Posted by Gmerchant123 2013-01-27 02:09:06
I know that Rosie REALLY wants to bring this back...but tbh I'm not a fan just curious about it.(it was actually one of the worst shows I've seen next to Dance Of The Vampires)
Posted by vegas2 2013-01-27 02:22:51
There's a revival in London right now, and I really enjoyed it. Check the West End board for more comments.
Posted by Vespertine1228 2013-01-27 13:07:14
I saw the production in Brixton that's playing now as well. No matter which version you see, it remains a terrific 2-hour musical with a bunch of terrible junk piled on top of it.
I don't think it warrants a revival at this point.
Posted by CapnHook 2013-01-27 13:08:31
But I would pay full price for a concert reunion at Joe's Pub.
Posted by little_sally 2013-01-27 13:10:17
I would too, CapnHook. Taboo is one of my favorite scores.
Posted by Jay Lerner-Z 2013-01-27 15:04:14
Does Ro really want to bring it back, or is the OP talking nonsense?
By the way, whatever happened to Rosie's plans to star in Babes In Arms?
Posted by Jane2 2013-01-27 15:32:20
Rosie is the reason it failed here. I loved it, and think it's not too soon for a revival. It didn't last long enough the first time to even count.
Taboo and DOTV are my favorites.
Posted by Lloyd321 2013-01-27 16:44:19
I like the Joe's Pub idea!
Posted by Scott Briefer 2013-01-27 16:55:50
I had the good fortune to see Taboo on 3 occasions. Each time, I saw the show with different friends. Everyone, including myself loved Taboo.
I am not quite sure why Rosie is credited as being the reason for such a short run. I was under the impression that role went to Michael Riedel.
Posted by little_sally 2013-01-27 16:58:35
Rosie wasn't exactly in the public's good graces during its run. (Wasn't it around the same time she was being sued over her magazine and got that infamous haircut?)
Posted by ucjrdude902 2013-01-27 16:58:50
I actually think a reworked and scaled back could work.
Posted by CATSNYrevival 2013-01-27 17:18:21
I liked the Broadway book that Charles Busch wrote. It was definitely more coherent and cohesive. I don't really understand why that version isn't being done in London. The show had a lot of problems on stage and off, but most of them were off.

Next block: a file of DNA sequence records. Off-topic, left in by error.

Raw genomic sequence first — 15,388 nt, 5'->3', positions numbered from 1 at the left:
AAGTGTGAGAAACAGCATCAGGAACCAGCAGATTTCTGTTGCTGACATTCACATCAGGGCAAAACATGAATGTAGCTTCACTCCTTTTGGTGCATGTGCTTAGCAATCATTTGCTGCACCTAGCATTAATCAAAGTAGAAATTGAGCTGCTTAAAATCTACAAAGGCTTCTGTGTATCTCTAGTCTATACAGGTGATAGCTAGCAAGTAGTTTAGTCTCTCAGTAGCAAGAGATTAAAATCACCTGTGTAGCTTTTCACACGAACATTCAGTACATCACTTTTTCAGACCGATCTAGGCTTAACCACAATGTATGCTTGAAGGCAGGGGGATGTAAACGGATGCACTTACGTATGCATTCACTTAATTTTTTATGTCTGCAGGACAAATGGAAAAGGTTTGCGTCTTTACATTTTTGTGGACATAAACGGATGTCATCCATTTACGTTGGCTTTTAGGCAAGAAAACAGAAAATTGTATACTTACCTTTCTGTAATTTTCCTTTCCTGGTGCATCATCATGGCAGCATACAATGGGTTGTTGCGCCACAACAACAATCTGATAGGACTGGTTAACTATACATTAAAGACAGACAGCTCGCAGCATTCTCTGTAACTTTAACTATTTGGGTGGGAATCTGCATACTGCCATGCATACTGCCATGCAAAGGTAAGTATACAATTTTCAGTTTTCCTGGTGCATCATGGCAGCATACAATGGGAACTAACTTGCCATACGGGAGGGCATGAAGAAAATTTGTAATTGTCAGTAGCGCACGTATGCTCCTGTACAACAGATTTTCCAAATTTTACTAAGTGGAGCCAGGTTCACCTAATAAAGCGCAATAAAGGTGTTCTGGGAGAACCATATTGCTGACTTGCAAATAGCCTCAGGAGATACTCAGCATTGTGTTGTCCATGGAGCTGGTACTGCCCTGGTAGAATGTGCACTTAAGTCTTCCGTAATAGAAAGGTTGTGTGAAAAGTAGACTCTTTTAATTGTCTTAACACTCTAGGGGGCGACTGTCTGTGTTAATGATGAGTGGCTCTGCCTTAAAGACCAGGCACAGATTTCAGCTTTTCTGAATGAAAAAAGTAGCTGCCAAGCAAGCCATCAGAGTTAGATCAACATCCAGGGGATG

Posted by Jane2 2013-01-27 17:55:37
I had a conversation with a friend of mine who was a principle in Taboo. They outlined to me what happened behind the scenes,
of course it's just one man's opinion, but the fault lay with Rosie as producer.
Posted by CapnHook 2013-01-27 17:57:48
Rosie was a reason why the show failed, but not because of BAD producing. In fact, she put in an amazing effort in cheerleading the show for the press. Her outrageousness is a turn-off to some (her gimmicks are along the line of Ken Davenport), but her passion and spirit was valued.
As the SHOW BUSINESS: THE ROAD TO BROADWAY documentary provided a glimpse into, Rosie was battling both a lawsuit and the press while trying to make TABOO succeed. There is no doubt that it negatively impacted the show, though even if all that mess wasn't going on, who knows if the show would have been received differently. The Boy George audience came. TABOO won over some of the theatre-going audience. It never did get the tourists, however.
It also had STRONG competition that season. It had to battle the hugely successful AVENUE Q, THE BOY FROM OZ, and WICKED.
Posted by Jane2 2013-01-27 18:02:41
Capn Hook are you aware of the changes and cuts she made? I remember some of the main complaints in the reviews and she was to blame for a lot of it.